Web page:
The easiest way to avoid detection, of course, is to become anonymous and that’s precisely what the IPREDator tool allows for…and does so quite well, too, based on what’s being said about it.
Although the concept is not new – other anonymizers like the onion-router project Tor have been around for some time – a tool provided by and pushed out by The Pirate Bay will likely gain the attention of a much larger swath of internet users than those ever did. Why’s that? It’s simple – The Pirate Bay tracks 50% of all public torrents on the net. In other words, they’re huge. They also announced back in November that they had reached 25 million peers, a number not necessarily equivalent to number of users, but that refers to another computer on the Internet sharing a file you want to download. But again, huge.
Making it Easier for Criminals to Hide, Too?
This is where the copyright witch hunt has brought us: in order to access the content we want, we have to become anonymous and hide our identities. Because people just want to watch a TV show or see a movie, they have to play a ridiculous cat-and-mouse game with the authorities who somehow equate downloading a file with stealing a car.
That’s not to say that some people don’t abuse the system and have gotten into the habit of never paying for anything, but a lot of people just casually use The Pirate Bay and other similar sites. The system arose to fill a void in the marketplace, just like any other black market does. Without a legal alternative, The Pirate Bay could succeed and it did.
Yet here we are, only a day away from the launch of a tool that is surely going to be used for much more than just torrenting. An anonymizer as easy to use as The Pirate Bay itself, affordable at only 5 per month, and made available worldwide will become the scourge of law enforcement everywhere, especially once it’s put to use for much more dangerous purposes than catching up on the latest episode of “Lost.” And how did we get here? A failure to adapt. Instead of concentrating on providing new ways to market, distribute, and sell content, content owners have spent entirely too much time fighting the inevitable future.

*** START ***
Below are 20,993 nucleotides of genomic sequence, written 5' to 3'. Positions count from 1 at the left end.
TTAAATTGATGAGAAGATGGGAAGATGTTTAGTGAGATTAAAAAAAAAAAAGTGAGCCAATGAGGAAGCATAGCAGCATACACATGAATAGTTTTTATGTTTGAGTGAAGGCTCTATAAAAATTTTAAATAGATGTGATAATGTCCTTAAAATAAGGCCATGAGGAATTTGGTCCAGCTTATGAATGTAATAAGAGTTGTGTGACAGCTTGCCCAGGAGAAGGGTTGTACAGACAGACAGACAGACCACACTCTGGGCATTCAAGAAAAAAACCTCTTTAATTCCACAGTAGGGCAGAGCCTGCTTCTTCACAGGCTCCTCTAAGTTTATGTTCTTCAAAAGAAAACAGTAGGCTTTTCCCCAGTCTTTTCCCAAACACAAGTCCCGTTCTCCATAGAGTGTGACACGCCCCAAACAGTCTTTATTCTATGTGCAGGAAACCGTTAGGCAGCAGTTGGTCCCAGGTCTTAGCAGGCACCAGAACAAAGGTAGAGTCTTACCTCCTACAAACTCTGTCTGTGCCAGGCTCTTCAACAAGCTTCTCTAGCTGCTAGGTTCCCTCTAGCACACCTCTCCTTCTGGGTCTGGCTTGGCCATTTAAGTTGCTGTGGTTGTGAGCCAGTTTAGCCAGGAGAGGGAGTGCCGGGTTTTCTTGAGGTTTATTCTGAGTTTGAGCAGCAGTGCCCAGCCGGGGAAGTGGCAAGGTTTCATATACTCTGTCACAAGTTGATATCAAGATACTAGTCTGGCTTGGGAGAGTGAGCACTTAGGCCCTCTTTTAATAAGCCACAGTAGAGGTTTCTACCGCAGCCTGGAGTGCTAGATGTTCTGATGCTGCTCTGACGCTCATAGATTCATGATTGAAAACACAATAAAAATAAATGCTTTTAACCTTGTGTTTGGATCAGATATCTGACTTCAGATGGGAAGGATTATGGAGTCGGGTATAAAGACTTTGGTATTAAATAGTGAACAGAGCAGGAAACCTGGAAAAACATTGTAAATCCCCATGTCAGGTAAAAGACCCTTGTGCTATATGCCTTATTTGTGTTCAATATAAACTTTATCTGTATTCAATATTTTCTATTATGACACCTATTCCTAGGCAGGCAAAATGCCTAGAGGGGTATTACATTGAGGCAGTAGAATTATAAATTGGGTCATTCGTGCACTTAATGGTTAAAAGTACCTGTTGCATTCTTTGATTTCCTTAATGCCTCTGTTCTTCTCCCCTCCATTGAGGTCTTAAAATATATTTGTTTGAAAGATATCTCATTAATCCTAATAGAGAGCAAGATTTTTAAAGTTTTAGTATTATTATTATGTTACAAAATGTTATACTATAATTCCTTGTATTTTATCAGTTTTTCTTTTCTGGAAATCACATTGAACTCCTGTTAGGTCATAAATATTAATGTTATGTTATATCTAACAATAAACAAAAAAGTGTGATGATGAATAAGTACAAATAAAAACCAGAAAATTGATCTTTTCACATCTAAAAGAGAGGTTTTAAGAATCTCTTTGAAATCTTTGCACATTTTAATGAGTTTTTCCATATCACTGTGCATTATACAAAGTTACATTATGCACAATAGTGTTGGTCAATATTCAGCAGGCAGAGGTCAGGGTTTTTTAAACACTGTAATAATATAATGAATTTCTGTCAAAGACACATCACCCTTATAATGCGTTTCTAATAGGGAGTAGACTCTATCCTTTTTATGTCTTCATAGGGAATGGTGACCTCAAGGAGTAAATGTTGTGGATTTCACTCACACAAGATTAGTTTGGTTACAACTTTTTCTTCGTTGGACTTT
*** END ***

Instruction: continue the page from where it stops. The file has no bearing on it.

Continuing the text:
So now we have yet another tool that will make things easier for the terrorists, the child predators, and the other online criminals to use to hide behind along with those oh-so-dangerous downloaders. We can’t help but wonder if that’s really a good thing.
It’s strange, too, because in all other aspects, the Internet seems to be moving towards a place of openness and accountability. Thanks to the movement of Web 2.0, social networking has become the norm on many sites and new tools like OpenID, MySpace ID, and Facebook Connect are letting people log in and authenticate with sites as themselves – not with some anonymous handle they can hide behind. This authenticity has been a great thing for net as it becomes harder for anonymous trolls to leave hateful comments that disrupt the normal flow of online discourse. In short, the internet has the potential to become a more civil and therefore, more engaging and productive place.
That’s why being anonymous, especially so anonymous that your IP isn’t even traceable, sounds like we’re backtracking instead of moving forward. Although we understand the reasons behind the IPREDator project (and a bit of the anarchist in us supports it), we have our concerns. Is downloading really that bad of a crime? Will this technology be used for more harm than it is for protection from the copyright cops (just like like Tor is)? Sadly, that is, in fact, possible. And we’re sorry to see that it’s come to this.